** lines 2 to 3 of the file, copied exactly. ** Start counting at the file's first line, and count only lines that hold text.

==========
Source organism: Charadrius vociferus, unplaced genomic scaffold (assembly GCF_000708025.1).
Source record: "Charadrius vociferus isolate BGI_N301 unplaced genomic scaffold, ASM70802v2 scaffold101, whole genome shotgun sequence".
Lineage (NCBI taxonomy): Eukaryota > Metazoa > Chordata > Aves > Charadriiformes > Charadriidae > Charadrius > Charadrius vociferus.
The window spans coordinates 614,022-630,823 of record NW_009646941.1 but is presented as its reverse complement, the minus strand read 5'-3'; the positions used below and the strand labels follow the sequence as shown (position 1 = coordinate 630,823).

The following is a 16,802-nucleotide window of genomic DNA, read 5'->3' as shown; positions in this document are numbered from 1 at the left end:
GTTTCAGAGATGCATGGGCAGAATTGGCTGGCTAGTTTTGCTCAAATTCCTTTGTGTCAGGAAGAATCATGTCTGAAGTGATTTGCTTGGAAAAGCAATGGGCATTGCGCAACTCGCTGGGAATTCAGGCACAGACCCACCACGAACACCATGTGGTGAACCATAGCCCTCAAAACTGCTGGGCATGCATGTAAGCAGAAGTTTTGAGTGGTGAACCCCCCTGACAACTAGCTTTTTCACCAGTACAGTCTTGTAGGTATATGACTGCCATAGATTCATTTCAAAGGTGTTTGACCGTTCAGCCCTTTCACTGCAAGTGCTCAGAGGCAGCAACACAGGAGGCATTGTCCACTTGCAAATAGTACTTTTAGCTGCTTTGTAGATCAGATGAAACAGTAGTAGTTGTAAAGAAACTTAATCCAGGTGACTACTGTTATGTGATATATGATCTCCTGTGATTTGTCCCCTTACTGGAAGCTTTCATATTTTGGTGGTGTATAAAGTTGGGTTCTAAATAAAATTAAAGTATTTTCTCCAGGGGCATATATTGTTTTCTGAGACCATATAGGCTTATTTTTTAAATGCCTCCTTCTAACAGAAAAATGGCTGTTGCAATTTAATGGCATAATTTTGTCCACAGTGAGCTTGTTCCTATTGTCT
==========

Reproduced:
Source record: "Charadrius vociferus isolate BGI_N301 unplaced genomic scaffold, ASM70802v2 scaffold101, whole genome shotgun sequence".
Lineage (NCBI taxonomy): Eukaryota > Metazoa > Chordata > Aves > Charadriiformes > Charadriidae > Charadrius > Charadrius vociferus.